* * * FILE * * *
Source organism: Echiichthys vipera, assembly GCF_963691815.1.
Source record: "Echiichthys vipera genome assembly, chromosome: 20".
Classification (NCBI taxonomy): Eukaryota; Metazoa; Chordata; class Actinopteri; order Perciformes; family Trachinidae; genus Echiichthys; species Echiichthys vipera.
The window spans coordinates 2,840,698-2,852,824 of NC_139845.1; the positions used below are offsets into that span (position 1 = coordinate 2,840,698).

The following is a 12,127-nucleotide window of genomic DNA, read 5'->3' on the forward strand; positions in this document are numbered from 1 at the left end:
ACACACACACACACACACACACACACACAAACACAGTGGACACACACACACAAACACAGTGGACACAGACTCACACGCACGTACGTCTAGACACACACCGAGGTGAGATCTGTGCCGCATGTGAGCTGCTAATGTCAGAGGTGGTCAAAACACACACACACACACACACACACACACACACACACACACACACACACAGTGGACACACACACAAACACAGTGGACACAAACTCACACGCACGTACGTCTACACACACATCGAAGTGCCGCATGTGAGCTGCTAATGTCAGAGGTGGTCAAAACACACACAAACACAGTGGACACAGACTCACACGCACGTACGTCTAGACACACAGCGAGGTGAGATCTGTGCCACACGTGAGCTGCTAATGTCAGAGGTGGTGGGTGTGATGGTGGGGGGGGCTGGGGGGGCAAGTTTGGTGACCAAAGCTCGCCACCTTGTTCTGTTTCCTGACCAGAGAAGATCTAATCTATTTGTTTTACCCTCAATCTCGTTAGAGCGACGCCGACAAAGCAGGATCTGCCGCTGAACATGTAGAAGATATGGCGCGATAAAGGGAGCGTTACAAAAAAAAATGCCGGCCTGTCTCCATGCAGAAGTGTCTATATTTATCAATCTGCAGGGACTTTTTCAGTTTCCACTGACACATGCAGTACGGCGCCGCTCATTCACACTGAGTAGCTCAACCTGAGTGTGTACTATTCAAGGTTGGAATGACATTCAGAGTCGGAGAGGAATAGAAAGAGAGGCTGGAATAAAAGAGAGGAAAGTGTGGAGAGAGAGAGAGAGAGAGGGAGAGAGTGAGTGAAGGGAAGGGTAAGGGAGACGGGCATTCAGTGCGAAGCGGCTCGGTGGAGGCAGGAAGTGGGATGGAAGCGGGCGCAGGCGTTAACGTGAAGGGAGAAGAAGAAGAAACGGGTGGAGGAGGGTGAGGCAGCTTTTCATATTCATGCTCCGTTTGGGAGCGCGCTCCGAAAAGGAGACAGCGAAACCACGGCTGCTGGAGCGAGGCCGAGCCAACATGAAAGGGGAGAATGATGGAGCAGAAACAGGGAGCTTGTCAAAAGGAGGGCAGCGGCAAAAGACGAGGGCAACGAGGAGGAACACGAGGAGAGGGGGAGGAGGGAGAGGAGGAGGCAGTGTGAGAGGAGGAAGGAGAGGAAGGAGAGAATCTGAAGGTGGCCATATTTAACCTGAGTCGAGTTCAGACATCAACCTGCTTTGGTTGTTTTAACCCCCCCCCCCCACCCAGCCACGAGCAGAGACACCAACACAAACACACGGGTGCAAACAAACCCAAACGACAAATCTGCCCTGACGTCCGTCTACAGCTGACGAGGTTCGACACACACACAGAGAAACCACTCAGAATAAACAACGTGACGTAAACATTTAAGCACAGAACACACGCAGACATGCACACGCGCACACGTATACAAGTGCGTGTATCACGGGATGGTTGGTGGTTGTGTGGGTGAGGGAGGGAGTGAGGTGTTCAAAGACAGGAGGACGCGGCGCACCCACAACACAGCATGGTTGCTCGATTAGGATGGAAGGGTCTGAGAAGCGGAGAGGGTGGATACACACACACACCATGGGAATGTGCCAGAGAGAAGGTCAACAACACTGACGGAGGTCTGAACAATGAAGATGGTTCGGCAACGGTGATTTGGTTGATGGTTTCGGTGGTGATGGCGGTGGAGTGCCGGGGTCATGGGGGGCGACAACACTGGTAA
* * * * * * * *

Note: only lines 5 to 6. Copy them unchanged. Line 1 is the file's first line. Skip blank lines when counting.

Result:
The following is a 12,127-nucleotide window of genomic DNA, read 5'->3' on the forward strand; positions in this document are numbered from 1 at the left end:
ACACACACACACACACACACACACACACAAACACAGTGGACACACACACACAAACACAGTGGACACAGACTCACACGCACGTACGTCTAGACACACACCGAGGTGAGATCTGTGCCGCATGTGAGCTGCTAATGTCAGAGGTGGTCAAAACACACACACACACACACACACACACACACACACACACACACACACACAGTGGACACACACACAAACACAGTGGACACAAACTCACACGCACGTACGTCTACACACACATCGAAGTGCCGCATGTGAGCTGCTAATGTCAGAGGTGGTCAAAACACACACAAACACAGTGGACACAGACTCACACGCACGTACGTCTAGACACACAGCGAGGTGAGATCTGTGCCACACGTGAGCTGCTAATGTCAGAGGTGGTGGGTGTGATGGTGGGGGGGGCTGGGGGGGCAAGTTTGGTGACCAAAGCTCGCCACCTTGTTCTGTTTCCTGACCAGAGAAGATCTAATCTATTTGTTTTACCCTCAATCTCGTTAGAGCGACGCCGACAAAGCAGGATCTGCCGCTGAACATGTAGAAGATATGGCGCGATAAAGGGAGCGTTACAAAAAAAAATGCCGGCCTGTCTCCATGCAGAAGTGTCTATATTTATCAATCTGCAGGGACTTTTTCAGTTTCCACTGACACATGCAGTACGGCGCCGCTCATTCACACTGAGTAGCTCAACCTGAGTGTGTACTATTCAAGGTTGGAATGACATTCAGAGTCGGAGAGGAATAGAAAGAGAGGCTGGAATAAAAGAGAGGAAAGTGTGGAGAGAGAGAGAGAGAGAGGGAGAGAGTGAGTGAAGGGAAGGGTAAGGGAGACGGGCATTCAGTGCGAAGCGGCTCGGTGGAGGCAGGAAGTGGGATGGAAGCGGGCGCAGGCGTTAACGTGAAGGGAGAAGAAGAAGAAACGGGTGGAGGAGGGTGAGGCAGCTTTTCATATTCATGCTCCGTTTGGGAGCGCGCTCCGAAAAGGAGACAGCGAAACCACGGCTGCTGGAGCGAGGCCGAGCCAACATGAAAGGGGAGAATGATGGAGCAGAAACAGGGAGCTTGTCAAAAGGAGGGCAGCGGCAAAAGACGAGGGCAACGAGGAGGAACACGAGGAGAGGGGGAGGAGGGAGAGGAGGAGGCAGTGTGAGAGGAGGAAGGAGAGGAAGGAGAGAATCTGAAGGTGGCCATATTTAACCTGAGTCGAGTTCAGACATCAACCTGCTTTGGTTGTTTTAACCCCCCCCCCCCACCCAGCCACGAGCAGAGACACCAACACAAACACACGGGTGCAAACAAACCCAAACGACAAATCTGCCCTGACGTCCGTCTACAGCTGACGAGGTTCGACACACACACAGAGAAACCACTCAGAATAAACAACGTGACGTAAACATTTAAGCACAGAACACACGCAGACATGCACACGCGCACACGTATACAAGTGCGTGTATCACGGGATGGTTGGTGGTTGTGTGGGTGAGGGAGGGAGTGAGGTGTTCAAAGACAGGAGGACGCGGCGCACCCACAACACAGCATGGTTGCTCGATTAGGATGGAAGGGTCTGAGAAGCGGAGAGGGTGGATACACACACACACCATGGGAATGTGCCAGAGAGAAGGTCAACAACACTGACGGAGGTCTGAACAATGAAGATGGTTCGGCAACGGTGATTTGGTTGATGGTTTCGGTGGTGATGGCGGTGGAGTGCCGGGGTCATGGGGGGCGACAACACTGGTAA